5.3 Going further5 Pulsars as Gravitational Wave 5.1 Limits from individual pulsars

5.2 A pulsar timing array 

The idea of using timing data for a number of pulsars distributed on the sky to detect gravitational waves was first proposed by Hellings & Downs [96]. Such a ``timing array'' of pulsars would have the advantage over a single arm in that, through a cross-correlation analysis of the residuals for pairs of pulsars distributed over the sky, it should be possible to separate the timing noise of each pulsar from the signature of the GWB, which would be common to all pulsars in the array. To quantify this, consider the fractional frequency shift observed for the i th pulsar in the array:


In this expression tex2html_wrap_inline9689 is a geometric factor dependent on the line-of-sight direction to the pulsar and the propagation and polarisation vectors of the gravitational wave of dimensionless amplitude tex2html_wrap_inline9691 . The timing noise intrinsic to the pulsar is characterised by the function tex2html_wrap_inline9693 . The result of a cross-correlation between pulsars i and j is then


where the bracketed terms indicate cross-correlations. Since the wave function and the noise contributions from the two pulsars are independent quantities, the cross correlation tends to tex2html_wrap_inline9699 as the number of residuals becomes large. Summing the cross-correlation functions over a large number of pulsar pairs provides additional information on this term as a function of the angle on the sky [95]. This allows the separation of the effects of terrestrial clock and solar system ephemeris errors from the GWB [79].

Applying the timing array concept to the present database of long-term timing observations of millisecond pulsars does not improve on the limits on the GWB discussed above. The sky distribution of these pulsars, seen in the left panel of Fig.  26, shows that their angular separation is rather low. To achieve optimum sensitivity it is desirable to have an array consisting of pulsar clocks distributed isotropically over the whole sky. The flood of recent discoveries of nearby binary and millisecond pulsars has resulted in essentially such a distribution, shown in the right panel of Fig.  26 .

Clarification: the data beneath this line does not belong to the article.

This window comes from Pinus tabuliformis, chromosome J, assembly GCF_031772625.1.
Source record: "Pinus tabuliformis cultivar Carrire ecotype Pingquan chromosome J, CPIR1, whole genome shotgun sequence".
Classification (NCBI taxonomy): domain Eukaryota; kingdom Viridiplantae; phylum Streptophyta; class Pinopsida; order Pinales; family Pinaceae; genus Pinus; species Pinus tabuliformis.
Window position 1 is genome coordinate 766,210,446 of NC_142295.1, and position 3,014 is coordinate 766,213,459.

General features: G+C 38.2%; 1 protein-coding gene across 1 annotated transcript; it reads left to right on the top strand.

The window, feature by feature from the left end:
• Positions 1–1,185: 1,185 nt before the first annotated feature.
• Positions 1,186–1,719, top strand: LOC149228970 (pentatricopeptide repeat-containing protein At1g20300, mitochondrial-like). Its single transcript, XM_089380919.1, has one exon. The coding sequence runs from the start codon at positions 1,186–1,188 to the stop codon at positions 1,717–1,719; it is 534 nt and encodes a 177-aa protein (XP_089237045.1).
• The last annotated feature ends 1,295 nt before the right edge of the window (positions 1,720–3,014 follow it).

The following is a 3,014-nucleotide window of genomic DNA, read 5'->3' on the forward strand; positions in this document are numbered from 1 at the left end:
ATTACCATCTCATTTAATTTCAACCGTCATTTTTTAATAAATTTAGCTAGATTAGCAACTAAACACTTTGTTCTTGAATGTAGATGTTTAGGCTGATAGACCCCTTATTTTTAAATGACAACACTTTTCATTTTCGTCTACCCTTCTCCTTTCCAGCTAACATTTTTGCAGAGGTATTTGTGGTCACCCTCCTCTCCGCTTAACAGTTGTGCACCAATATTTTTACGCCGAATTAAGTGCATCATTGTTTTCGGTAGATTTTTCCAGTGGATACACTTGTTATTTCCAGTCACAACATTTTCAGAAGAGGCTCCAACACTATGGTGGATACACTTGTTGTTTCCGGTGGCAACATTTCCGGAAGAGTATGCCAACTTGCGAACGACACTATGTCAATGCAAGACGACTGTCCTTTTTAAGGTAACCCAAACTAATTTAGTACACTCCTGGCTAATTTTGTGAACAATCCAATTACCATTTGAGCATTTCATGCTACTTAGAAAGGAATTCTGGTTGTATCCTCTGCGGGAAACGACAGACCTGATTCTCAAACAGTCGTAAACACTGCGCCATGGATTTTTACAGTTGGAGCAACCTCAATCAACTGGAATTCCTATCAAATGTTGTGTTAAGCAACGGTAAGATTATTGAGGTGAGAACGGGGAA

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Figure 26: Hammer-Aitoff projections showing the known Galactic disk millisecond pulsar population in 1990 and 2001. The impact of the new discoveries is seen by comparing the sample circa 1990, where all the known sources had been discovered at Arecibo, with the present sample where the sources are much more uniformly distributed on the sky.

A number of long-term timing projects are now underway to monitor these millisecond pulsars with a goal of detecting low-frequency gravitational radiation. At Arecibo, regular timing of a dozen or more millisecond pulsars has been carried out following the completion of the upgrade to the telescope in 1997. A summary of these observations is shown in Fig.  27 . The rms timing residuals for several of the pulsars are now approaching the 100 ns level. This degree of precision demands a high level of commitment to investigate possible causes of systematic errors in the signal path through the telescope. Combining datasets from several observatories is also challenging. The Berkeley pulsar group lead by Don Backer [10] are among the most active observers in this area. Backer and collaborators have now installed identical sets of datataking equipment at a number of radio telescopes around the world in an attempt to ensure a homogeneous set of residuals. Continued timing of these millisecond pulsars in the coming years should greatly improve the sensitivity and will perhaps allow the detection of gravitational waves, as opposed to upper limits, in the not-too-distant future.


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Figure 27: Arecibo timing residuals of millisecond pulsars monitored by groups at Berkeley and Princeton on a regular basis as part of a long-term project to detect low-frequency gravitational waves. The level of precision being achieved is well below the vertical bars surrounding each set of residuals (tex2html_wrap_inline9701 s).

5.3 Going further5 Pulsars as Gravitational Wave 5.1 Limits from individual pulsars

image Binary and Millisecond Pulsars at the New Millennium
Duncan R. Lorimer
© Max-Planck-Gesellschaft. ISSN 1433-8351
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